A hollow topline,resistance to the bit and a general unwillingness to work can be caused by several physical problems.
A horse with a lousy outlook on work is often labeled as belligerent. However, his resistance may not be the result of a bad attitude. He could be reacting to physical discomfort. Horses have limited ways of expressing themselves, but even though they don’t speak aloud they find ways to communicate what they are feeling. Behavior is a horse’s best means of relaying information about their physical condition. This may present as reluctance to pick up a gait, refusal to move forward, avoiding a particular lead, and difficulty turning in one direction. Or, your horse may share his displeasure by pinning his ears, biting, kicking, acting lethargic, or feeling anxious.
Your horse can experience pain in his mouth for a multitude of reasons. Points, hooks, wolf teeth, and imbalances of the chewing surfaces are common problems. They can lead to ulcers, restricted jaw function, headaches, and make a happy horse miserable. A horse that fights the bit (bitless bridles are also uncomfortable to a horse with points on his teeth) or has difficulty maintaining a headset may be suffering from oral discomfort. Have your horse checked yearly by an equine dentist to ensure that he has a sound mouth.
It is essential that your bit and saddle fit your horse properly so that he can move his body comfortably and respond to your cues with ease. Ill-fitting tack is a common source of behavioral problems while riding. Bucking, rearing, a tense or hollow topline, and rough or inconsistent gaits are some of the many symptoms of discomfort. A horse that refuses to take the bit or saddle is often blamed for having a lousy work ethic when he is actually trying to avoid the painful tack.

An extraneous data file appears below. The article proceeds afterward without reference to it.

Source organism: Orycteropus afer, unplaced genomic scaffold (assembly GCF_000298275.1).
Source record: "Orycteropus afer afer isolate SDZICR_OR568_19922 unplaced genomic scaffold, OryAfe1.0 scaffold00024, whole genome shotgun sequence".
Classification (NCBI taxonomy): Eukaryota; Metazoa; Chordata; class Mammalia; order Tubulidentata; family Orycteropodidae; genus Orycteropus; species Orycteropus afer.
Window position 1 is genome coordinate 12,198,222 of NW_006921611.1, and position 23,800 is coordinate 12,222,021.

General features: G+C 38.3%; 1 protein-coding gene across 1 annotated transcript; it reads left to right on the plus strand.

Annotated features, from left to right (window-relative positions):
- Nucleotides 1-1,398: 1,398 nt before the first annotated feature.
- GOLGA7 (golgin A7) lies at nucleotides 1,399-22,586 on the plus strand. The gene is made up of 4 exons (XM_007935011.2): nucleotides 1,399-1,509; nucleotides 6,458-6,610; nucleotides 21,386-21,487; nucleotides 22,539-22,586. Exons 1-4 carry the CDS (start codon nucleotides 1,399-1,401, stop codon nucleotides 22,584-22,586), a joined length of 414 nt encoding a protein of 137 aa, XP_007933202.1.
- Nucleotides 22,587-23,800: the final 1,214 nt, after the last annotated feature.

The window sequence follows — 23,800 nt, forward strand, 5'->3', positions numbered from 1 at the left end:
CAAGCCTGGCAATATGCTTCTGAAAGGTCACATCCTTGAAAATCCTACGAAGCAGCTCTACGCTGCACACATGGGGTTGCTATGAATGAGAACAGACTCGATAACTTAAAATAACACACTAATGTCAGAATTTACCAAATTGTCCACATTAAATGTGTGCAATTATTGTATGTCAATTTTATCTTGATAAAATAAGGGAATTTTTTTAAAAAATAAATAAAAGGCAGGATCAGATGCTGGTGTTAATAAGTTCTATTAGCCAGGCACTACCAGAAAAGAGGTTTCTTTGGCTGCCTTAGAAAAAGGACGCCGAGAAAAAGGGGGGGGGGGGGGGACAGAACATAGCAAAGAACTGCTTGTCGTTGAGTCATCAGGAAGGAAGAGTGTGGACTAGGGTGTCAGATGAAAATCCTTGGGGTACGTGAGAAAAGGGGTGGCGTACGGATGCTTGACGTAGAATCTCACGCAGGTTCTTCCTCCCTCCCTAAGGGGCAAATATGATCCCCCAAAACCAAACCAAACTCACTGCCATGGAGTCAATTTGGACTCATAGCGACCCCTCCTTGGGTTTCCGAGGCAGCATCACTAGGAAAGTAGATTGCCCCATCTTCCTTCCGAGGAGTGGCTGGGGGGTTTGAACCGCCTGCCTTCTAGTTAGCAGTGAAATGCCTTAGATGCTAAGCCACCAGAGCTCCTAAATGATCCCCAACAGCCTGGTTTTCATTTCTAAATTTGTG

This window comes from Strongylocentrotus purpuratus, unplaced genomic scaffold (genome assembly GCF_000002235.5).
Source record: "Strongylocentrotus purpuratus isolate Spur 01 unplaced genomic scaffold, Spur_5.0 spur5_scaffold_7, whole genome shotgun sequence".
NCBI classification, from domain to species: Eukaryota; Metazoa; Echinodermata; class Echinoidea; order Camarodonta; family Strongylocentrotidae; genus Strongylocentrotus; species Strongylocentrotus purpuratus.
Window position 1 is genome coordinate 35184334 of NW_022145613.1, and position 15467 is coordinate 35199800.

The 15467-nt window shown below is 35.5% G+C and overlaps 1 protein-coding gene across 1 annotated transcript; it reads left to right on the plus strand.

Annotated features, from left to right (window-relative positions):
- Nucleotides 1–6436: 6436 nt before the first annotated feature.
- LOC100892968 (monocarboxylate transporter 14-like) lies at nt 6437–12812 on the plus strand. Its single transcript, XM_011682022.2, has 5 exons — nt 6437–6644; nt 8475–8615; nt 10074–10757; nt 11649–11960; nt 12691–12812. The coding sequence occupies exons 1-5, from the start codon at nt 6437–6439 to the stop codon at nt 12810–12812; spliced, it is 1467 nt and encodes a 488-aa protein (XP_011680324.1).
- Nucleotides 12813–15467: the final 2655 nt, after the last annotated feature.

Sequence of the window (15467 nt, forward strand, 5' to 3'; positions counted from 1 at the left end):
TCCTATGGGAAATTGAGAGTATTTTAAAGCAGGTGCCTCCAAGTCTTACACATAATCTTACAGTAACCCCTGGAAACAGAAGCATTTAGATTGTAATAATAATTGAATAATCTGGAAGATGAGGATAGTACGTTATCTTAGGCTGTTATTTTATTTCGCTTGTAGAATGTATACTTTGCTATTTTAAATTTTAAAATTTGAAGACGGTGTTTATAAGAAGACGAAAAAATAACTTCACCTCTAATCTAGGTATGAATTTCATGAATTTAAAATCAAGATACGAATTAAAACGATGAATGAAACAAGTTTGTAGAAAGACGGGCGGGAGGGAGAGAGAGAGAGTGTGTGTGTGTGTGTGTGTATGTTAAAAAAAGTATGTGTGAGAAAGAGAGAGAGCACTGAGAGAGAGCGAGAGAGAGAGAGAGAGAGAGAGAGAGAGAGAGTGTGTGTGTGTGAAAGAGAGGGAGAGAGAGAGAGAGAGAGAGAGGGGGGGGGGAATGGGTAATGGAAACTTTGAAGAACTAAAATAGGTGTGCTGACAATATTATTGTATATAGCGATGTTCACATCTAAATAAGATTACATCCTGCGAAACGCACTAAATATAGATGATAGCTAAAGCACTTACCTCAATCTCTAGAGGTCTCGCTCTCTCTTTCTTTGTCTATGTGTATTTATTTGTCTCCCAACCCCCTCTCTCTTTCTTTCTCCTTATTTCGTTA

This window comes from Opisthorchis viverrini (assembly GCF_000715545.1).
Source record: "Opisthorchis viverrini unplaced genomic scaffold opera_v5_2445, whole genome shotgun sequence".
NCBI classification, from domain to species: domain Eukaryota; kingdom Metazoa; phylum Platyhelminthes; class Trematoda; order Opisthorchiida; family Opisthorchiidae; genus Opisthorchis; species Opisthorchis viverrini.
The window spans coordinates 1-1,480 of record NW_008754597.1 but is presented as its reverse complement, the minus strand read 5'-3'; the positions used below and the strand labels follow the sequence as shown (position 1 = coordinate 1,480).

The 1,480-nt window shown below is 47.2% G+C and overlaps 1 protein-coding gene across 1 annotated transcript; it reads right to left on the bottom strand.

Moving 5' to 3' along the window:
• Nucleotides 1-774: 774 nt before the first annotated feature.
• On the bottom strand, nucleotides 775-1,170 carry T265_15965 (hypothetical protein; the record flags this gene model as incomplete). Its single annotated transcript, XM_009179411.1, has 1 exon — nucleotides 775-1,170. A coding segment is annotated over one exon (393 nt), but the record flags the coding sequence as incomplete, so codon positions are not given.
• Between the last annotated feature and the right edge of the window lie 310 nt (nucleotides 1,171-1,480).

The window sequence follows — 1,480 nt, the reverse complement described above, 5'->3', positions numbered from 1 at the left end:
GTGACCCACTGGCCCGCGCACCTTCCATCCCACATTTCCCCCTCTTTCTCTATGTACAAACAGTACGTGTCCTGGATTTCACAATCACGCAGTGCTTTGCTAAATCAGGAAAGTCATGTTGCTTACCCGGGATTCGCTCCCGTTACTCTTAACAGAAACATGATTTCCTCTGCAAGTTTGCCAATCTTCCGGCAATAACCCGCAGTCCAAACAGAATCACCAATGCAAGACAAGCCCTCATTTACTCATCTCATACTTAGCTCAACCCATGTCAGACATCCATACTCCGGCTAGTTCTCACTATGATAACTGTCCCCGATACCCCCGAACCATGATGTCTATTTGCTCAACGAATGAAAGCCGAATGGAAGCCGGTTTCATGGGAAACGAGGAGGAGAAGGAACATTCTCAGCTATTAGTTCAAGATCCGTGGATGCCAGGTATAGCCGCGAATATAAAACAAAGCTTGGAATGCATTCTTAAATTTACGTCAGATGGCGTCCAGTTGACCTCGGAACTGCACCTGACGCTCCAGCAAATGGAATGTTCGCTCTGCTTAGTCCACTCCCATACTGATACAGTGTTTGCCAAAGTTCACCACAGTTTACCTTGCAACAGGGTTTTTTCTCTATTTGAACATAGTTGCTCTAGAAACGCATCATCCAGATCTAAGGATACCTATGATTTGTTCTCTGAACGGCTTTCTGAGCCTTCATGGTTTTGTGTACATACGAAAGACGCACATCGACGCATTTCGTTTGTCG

Ulcers are more common than you think. They can develop quickly in horses under physical or dietary stress and can account for the deterioration of a once cooperative attitude. If your stomach lining was being eroded by acid you might be cranky too.
Limb, joint, hoof, or muscle injuries
Horses are notorious for doing damage to themselves. A slip in a muddy paddock, a kick from a pasture mate, and metabolic issues are a few examples of hidden hurts that affect your horse’s willingness to work. While a serious injury or unsoundness is easy to see, many problems aren’t that obvious. Any change in your horse’s behavior could be clue that he’s hurting (persistent training problems can be caused by physical distress as well). This is when a visit from your veterinarian or equine osteopath can be beneficial. If your horse’s bad attitude is the result of pain, discovering the cause will give you a chance to fix it and improve life for both of you.